An absolute treasure trove awaits us as each few years pass by. We grow older (sorry, but we do!). We grow wiser and sometimes forgetful. We experience the sour taste of losing friends and relatives, yet know they are in a better place. And miraculously, what seemed strange or silly when we were in our teens or young adult years becomes a gift, a treasured memory seen differently.

How about your memories in a box? Have you brought them out lately? Wonder what you would find looking through a new lens? Maybe it’s time to find out!

A Day in the Life | Retirement 2006 (Episode #3)

Continuing with creative nonfiction shorts in my series, A Day in the Life.


Retirement 2006

Recent events involving the family of my former managing attorney brought back many memories of my almost 15 years spent working with him and watching his family grow. At the same time, I was treated to casual reminiscences with other attorneys and their wives I came to know while working at the firm.

Prior to retirement, I was given sage advice by a brother-in-law. He cautioned, “When you retire, walk away not expecting friendships to continue. Some may. Some will. Many won’t. Don’t be surprised. After all, the friendships made on the job have an essential focal point–the workplace. Other friendships in your life have varying focal points. Don’t be disappointed by this turn of events. Go make new friends or get reacquainted with old ones.”

My brother-in-law was right to a point. The attorney and his family with whom I grew close during the workdays over 15 years have made it possible to stay closer than I expected. We’ve been included in recitals, concerts, weddings, memorial services, and more. A bonus was getting to know this attorney’s parents with whom we became close friends.

Steve (best managing partner ever) and me on party day. Image in background was my first day on the job.
Steve (best managing partner ever) and me on party day. Image in background was my first day on the job.

On the day I retired, February 6, 2006, the firm hosted a party in my honor with gifts, a trip down memory lane, some hugs, and some tears. I left thinking on my brother-in-law’s wisdom and advice.

I never expected to experience such family like feelings with my managing attorney and his family by the time 2015 rolled around.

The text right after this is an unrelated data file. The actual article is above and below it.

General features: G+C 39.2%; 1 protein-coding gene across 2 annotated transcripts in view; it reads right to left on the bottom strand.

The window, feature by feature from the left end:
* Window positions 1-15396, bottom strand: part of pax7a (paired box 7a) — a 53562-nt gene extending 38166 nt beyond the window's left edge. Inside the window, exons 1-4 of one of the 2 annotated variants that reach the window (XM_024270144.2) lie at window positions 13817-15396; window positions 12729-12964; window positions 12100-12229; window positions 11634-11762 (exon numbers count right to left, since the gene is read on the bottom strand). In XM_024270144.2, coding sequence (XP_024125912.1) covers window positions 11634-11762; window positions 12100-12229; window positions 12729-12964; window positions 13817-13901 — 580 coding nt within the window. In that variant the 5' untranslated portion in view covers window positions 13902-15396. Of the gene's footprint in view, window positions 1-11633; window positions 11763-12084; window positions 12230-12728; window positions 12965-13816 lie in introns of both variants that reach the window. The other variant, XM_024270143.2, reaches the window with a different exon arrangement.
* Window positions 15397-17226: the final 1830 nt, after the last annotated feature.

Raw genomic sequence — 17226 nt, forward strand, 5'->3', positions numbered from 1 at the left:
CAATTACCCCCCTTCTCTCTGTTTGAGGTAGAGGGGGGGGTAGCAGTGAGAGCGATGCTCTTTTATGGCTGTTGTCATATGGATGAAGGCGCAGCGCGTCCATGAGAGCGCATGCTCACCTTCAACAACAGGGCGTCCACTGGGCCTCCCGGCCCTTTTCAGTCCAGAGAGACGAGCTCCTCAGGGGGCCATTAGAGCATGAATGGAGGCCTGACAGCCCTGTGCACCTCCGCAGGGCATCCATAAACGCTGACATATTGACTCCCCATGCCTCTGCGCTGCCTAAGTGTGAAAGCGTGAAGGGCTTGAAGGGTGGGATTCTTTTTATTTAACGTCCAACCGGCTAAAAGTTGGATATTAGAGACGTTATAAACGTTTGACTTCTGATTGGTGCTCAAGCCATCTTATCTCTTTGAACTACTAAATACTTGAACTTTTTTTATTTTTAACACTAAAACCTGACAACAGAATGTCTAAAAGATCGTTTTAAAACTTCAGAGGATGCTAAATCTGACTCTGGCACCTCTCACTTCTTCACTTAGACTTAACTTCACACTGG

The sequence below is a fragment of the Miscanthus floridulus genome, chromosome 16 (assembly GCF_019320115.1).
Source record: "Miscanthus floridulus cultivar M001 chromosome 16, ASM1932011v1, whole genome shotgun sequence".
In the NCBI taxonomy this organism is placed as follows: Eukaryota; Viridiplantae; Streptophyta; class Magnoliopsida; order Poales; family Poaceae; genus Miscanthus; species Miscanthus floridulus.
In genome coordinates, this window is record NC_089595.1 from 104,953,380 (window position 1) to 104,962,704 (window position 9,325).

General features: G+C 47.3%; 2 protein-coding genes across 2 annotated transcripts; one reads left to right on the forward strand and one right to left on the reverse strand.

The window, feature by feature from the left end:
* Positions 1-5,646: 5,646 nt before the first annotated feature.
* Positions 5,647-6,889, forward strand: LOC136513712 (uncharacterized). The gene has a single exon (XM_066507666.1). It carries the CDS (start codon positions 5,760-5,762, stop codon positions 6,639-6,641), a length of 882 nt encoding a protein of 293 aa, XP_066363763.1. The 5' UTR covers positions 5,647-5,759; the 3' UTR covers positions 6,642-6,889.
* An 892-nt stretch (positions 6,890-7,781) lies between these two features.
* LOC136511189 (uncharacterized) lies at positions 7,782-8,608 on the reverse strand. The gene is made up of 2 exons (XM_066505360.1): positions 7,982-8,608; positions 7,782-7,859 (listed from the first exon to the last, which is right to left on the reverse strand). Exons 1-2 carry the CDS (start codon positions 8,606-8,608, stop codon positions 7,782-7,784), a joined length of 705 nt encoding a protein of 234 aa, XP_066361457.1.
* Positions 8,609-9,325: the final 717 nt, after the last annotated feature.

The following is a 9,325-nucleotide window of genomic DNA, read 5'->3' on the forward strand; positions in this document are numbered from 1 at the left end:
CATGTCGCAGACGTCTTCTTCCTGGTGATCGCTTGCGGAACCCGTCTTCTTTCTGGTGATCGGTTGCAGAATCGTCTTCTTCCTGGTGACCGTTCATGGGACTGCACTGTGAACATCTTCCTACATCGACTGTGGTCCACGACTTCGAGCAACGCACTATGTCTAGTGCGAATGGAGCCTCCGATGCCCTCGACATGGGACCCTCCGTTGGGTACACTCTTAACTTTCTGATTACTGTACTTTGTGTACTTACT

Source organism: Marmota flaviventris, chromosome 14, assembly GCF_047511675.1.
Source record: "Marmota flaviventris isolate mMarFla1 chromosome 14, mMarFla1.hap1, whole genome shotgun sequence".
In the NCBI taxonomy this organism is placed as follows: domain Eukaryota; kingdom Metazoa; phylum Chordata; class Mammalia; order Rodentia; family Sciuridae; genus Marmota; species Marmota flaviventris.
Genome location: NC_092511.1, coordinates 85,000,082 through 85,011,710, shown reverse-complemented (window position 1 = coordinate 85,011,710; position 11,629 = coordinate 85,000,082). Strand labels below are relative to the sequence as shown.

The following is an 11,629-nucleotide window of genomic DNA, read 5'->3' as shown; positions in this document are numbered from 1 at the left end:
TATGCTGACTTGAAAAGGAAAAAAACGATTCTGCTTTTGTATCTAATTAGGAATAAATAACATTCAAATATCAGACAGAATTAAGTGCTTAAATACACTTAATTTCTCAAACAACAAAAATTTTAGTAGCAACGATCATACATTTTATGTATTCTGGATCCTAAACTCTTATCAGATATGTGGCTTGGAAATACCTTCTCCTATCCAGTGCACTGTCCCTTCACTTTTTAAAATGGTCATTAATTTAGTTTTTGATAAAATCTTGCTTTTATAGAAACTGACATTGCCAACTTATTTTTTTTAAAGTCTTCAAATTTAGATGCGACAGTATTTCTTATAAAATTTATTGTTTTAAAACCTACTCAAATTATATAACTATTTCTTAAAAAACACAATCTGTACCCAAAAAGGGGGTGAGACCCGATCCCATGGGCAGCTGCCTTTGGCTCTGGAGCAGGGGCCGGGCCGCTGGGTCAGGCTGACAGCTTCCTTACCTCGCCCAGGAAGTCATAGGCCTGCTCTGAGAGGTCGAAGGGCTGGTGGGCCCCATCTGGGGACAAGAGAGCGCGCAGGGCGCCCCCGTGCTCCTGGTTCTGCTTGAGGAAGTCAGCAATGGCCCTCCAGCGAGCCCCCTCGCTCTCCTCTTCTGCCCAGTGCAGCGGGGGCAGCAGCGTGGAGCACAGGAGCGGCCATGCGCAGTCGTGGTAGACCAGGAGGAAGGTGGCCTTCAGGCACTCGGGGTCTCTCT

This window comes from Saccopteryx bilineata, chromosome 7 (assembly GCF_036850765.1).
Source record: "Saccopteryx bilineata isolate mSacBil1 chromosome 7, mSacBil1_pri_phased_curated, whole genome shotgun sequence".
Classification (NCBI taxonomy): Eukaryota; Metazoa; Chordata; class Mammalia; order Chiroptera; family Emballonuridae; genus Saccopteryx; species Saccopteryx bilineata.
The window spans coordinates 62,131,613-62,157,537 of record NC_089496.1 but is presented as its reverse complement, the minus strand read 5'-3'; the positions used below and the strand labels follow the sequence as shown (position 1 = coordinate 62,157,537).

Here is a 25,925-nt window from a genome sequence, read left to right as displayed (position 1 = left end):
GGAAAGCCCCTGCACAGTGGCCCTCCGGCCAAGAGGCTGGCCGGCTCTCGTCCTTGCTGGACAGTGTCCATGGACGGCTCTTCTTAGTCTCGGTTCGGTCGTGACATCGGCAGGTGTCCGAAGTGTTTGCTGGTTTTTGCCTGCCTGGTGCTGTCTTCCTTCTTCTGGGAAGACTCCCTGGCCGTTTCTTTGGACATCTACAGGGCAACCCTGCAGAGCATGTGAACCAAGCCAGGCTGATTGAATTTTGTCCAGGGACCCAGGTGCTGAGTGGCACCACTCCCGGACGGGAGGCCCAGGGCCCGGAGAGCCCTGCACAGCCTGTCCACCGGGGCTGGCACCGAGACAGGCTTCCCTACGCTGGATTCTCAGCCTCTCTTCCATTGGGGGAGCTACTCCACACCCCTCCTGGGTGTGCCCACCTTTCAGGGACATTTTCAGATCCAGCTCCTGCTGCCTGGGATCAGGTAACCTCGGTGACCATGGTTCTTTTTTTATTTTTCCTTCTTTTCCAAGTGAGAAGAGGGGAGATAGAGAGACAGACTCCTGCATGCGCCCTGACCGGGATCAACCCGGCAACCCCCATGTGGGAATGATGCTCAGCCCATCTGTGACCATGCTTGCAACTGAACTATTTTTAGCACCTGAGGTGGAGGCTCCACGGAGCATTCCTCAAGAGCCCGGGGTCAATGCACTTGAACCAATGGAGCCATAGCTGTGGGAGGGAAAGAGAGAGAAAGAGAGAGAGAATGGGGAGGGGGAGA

A kinship exists going beyond explanation. Truly it has been a joy to have been “adopted” by their family.


Have you experienced this kind of extended relationship beyond a structured environment, whether at work, during college, or elsewhere? If you have, share your story with us, won’t you?

Overcoming OCD: A Journey to Recovery by Janet Singer with Seth Gillihan

Overcoming OCD: A Journey to Recover
Overcoming OCD: A Journey to Recover

Daniel Singer hadn’t eaten in a week. Hunched over with his head in his hands, he’d sit in his safe chair for hours, doing nothing but shaking, mumbling and moaning; he was in the throes of severe obsessive-compulsive disorder. Dan went from seven therapists to ten medications to a nine week stay at a world renowned residential treatment program. His parents worried he’d never again be able to function in society, or even worse, survive. Overcoming OCD: A Journey to Recovery is a mother’s account of the courage and perseverance of a young man who at times was hindered by the very people who were supposed to be helping him. It is a story of hope and the power of family, as well as a useful guide for all those whose lives have been touched by this often misunderstood and misrepresented disorder. Weaving expert commentary and useful information about OCD and its treatment throughout, the authors are able to offer not just a personal account of how the disorder can affect sufferers and families, but also a glimpse into the possibilities for diagnosis, clinical approaches, and successful outcomes. Today, thanks to Exposure and Response Prevention (ERP) therapy, one of the available treatments for OCD, Dan is a college graduate working in his chosen field and living life to the fullest. He is living proof that even those with the most severe cases of OCD can not only recover, but triumph.

(Image and synopsis via Goodreads)

My Thoughts:

Janet Singer has accomplished more in her book, Overcoming OCD: A Journey to Recovery, than a hundred scientific publications filled with facts, figures, and charts. To live with OCD yourself or in your family, the ordinary human needs lay speak. Janet does that in her book with authenticity, emotion, and compassion.

Janet lives knowing her adult son has OCD and is challenged in many ways to cope and engage in a normal existence. Most frustrating to Janet and her husband, Gary, are the many attempts by professionals at treating Dan’s symptoms. Trying one drug after the other, sometimes prescribing one on top of the other. Often there were interactions between drugs which were unbearable for Dan. Despite their conversations with his doctors, Janet and Gary never seemed to be able to get through to the medical community that they really know who Dan is.

In my opinion, Janet has done a tremendous favor for those living with OCD or with a loved one who has OCD. The picture offered is a realistic image of their family’s struggles with Dan’s illness and treatments. Janet does not spare anything in laying out the facts of their life, their struggles with the medical and psychological communities, their attempts to help Dan.